04 February 2022

How Rwanda is putting its forests first in the fight against climate change

In 2011, Rwanda introduced a Green Growth and Climate Resilience Strategy to guide the country to become a developed, low carbon economy by 2050. Recognising the importance of the country’s forests to this goal, the strategy features ‘Sustainable Forests and Agroforestry’ as one of 14 programmes of action. 

The ‘Sustainable Forests and Agroforestry’ programme aims to ensure effective and long-term management of both individual and government-owned forests. 

Today, 30.4% of Rwanda is covered with forests. Furthermore, every year Rwandans plant millions of trees as part of an annual tree planting season with the common objective to maintain the forest coverage and increase their productivity.  

Some of the outcomes of the Green Growth and Climate Resilience Strategy under the ‘Sustainable Forests and Agroforestry’ programme of action are highlighted below. 

  1. Achieving 30.4% forestry cover in Rwanda 

Thanks to Rwanda's vision and forward-thinking policies, the country became one of the early adopters of the Bonn Challenge - a global effort to bring 150 million hectares of the world’s deforested and degraded land into restoration by 2020, and 350 million hectares by 2030. In 2011, Rwanda set the goal of restoring two million hectares of deforested and degraded land by 2020.

Rwanda’s efforts to manage existing forests, reforest and restore areas of the country and achieve its Bonn Challenge commitments have led to 30.4% of the country being covered with forests. These areas play an important role in mitigating Rwanda’s contribution to climate change. Efforts are now in place to develop new green and public space in Rwanda’s cities as per recently developed land-use masterplans. The development of the Nyandungu Wetland in the City of Kigali into a recreational facility is one example of this.

The country has also established Tree Seed Centres in Gatsibo and Huye districts to increase the availability of high-quality seeds. The centres will promote improved woodlot management, efficient charcoal production, alternative energy and, importantly, improved seed quality. The Tree Seed Centres are a one-stop-shop for tree seed supply activities, such as establishing new seed sources, tree improvement, genetic conservation, as well as seed collection, processing and distribution. The centres will build on Rwanda’s reforestation successes, and support efforts to scale up agroforestry across the country.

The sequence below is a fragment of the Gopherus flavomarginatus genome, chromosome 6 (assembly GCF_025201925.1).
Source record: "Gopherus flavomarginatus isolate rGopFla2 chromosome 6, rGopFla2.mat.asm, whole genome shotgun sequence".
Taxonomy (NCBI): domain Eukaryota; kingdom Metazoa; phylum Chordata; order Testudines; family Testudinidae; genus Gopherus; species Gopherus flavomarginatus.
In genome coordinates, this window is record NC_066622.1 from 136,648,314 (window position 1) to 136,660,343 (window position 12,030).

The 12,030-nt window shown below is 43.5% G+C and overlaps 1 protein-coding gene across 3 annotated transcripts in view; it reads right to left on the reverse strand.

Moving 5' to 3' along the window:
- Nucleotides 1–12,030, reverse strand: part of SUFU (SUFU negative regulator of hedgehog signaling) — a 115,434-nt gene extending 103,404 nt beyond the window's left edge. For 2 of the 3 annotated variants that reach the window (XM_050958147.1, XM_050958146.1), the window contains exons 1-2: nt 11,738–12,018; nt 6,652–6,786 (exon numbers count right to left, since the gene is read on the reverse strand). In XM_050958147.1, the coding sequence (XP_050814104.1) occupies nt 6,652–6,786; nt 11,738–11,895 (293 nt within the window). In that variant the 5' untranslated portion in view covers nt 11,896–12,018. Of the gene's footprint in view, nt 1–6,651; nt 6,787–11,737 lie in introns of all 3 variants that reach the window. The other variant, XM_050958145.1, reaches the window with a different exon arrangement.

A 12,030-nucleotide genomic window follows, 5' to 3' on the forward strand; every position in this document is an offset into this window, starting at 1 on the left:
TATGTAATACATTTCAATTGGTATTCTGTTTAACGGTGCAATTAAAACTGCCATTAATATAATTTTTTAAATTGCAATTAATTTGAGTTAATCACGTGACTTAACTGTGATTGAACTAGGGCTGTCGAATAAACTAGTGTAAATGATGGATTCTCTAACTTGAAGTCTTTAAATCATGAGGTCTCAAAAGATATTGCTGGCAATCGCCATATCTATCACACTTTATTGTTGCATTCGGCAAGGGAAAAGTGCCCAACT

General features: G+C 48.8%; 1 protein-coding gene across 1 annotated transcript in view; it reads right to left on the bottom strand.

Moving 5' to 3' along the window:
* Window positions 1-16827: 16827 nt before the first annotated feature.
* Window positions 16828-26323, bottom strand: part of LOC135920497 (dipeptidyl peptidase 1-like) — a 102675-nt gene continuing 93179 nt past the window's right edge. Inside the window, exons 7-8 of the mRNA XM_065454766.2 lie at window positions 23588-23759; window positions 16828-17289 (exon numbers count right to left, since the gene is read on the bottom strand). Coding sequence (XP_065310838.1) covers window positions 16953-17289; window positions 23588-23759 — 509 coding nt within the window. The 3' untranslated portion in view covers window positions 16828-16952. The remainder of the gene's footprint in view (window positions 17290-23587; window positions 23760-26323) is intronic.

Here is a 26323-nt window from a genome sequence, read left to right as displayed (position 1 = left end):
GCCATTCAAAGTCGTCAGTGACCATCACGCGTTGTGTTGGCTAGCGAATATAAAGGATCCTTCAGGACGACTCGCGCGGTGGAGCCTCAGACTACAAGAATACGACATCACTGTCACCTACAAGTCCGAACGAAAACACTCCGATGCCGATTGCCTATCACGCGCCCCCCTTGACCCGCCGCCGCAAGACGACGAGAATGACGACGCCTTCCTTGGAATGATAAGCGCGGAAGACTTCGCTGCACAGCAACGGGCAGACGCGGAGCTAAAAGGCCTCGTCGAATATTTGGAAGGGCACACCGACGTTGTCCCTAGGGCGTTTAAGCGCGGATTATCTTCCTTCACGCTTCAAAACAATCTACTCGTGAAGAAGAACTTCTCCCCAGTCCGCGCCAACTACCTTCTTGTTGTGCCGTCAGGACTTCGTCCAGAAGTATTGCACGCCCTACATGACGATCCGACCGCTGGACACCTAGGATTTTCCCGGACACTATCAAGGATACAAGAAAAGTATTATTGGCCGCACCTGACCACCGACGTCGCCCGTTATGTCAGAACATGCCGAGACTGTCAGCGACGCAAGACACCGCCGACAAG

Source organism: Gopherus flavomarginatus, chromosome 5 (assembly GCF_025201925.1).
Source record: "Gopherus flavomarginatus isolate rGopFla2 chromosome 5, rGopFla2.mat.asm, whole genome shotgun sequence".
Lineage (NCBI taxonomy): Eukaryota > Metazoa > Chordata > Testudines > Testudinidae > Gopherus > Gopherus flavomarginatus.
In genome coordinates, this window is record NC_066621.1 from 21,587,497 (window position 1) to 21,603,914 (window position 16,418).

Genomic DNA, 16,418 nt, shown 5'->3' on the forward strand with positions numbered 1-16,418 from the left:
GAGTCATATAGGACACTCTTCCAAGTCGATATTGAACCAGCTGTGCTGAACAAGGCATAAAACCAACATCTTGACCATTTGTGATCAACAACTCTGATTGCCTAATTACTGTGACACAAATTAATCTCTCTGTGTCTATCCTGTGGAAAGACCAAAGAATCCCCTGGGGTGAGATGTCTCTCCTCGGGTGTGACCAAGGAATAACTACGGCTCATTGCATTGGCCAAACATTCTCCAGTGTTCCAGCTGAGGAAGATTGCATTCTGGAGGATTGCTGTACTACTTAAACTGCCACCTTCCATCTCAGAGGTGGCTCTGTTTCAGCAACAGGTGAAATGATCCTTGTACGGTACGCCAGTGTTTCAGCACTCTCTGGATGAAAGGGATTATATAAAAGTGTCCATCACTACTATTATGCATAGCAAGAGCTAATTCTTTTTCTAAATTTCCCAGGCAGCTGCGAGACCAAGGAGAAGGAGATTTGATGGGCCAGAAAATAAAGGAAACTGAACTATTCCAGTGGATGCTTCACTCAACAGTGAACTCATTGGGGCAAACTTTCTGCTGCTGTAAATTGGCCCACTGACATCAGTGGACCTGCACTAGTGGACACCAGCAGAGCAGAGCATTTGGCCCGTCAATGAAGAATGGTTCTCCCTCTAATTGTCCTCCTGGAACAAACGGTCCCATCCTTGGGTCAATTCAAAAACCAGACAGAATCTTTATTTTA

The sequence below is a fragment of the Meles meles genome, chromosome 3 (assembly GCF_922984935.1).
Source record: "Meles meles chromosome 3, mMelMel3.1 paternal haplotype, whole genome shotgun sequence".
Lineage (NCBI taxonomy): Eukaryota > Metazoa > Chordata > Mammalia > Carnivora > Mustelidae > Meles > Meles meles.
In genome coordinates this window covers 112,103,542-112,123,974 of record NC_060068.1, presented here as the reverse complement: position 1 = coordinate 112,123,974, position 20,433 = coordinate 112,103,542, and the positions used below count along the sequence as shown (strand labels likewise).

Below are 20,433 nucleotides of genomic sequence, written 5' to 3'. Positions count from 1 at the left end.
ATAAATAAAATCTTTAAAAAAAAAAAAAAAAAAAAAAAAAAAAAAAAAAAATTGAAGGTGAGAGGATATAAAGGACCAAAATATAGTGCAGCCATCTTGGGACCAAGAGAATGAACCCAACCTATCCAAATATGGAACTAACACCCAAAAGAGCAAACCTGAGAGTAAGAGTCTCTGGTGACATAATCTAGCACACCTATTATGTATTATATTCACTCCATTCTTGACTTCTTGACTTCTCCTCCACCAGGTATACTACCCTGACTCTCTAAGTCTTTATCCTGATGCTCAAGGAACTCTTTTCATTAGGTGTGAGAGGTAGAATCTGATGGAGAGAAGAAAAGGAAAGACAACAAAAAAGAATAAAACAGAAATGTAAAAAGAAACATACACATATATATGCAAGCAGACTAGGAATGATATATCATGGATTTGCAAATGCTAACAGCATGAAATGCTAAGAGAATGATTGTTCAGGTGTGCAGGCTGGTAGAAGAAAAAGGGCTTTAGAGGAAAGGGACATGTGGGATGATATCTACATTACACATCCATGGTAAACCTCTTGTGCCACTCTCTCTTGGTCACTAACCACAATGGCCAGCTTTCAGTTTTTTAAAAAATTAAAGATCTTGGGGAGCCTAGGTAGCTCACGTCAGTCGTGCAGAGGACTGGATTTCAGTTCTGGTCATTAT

1. Forest Planting Season and Umuganda

The Government of Rwanda has invested in afforestation and reafforestation through an annual forest planting season. For instance, Rwandans planted 25 million trees during the 2020/21 Forest Planting Season in an effort to expand and restore forests and contribute to the global effort to address climate change. The season’s planting efforts included 7,400 hectares of agroforestry, 900 hectares of classic forest and 77,000 fruit trees. 500 hectares of private woodlots were rehabilitated to increase their productivity. This year, approximately 43 million trees will be planted. 

Rwanda’s monthly community service brings people together to achieve a common outcome. Known as Umuganda, this home grown initiative has provided the opportunity for people to engage in planting trees to increase the country’s forest coverage as well as protect the environment in their local area.